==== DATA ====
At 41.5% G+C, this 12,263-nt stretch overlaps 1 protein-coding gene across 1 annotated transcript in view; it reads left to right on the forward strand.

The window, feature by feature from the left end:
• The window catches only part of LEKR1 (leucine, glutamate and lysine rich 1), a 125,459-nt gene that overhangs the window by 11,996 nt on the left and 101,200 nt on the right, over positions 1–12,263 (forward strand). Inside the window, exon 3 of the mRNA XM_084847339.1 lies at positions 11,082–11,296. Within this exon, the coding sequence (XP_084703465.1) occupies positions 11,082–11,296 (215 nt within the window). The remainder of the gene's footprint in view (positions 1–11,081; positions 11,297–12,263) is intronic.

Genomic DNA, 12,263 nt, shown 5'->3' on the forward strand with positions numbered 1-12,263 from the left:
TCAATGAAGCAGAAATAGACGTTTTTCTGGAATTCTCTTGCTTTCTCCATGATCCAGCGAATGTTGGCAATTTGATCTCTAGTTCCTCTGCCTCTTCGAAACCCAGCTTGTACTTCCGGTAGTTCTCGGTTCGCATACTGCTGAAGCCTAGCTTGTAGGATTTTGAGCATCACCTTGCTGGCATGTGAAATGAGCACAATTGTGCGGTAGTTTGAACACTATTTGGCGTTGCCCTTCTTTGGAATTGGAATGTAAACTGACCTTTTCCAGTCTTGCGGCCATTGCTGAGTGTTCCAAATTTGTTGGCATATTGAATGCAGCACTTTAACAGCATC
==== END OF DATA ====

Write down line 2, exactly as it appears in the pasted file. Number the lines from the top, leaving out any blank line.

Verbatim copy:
The window, feature by feature from the left end: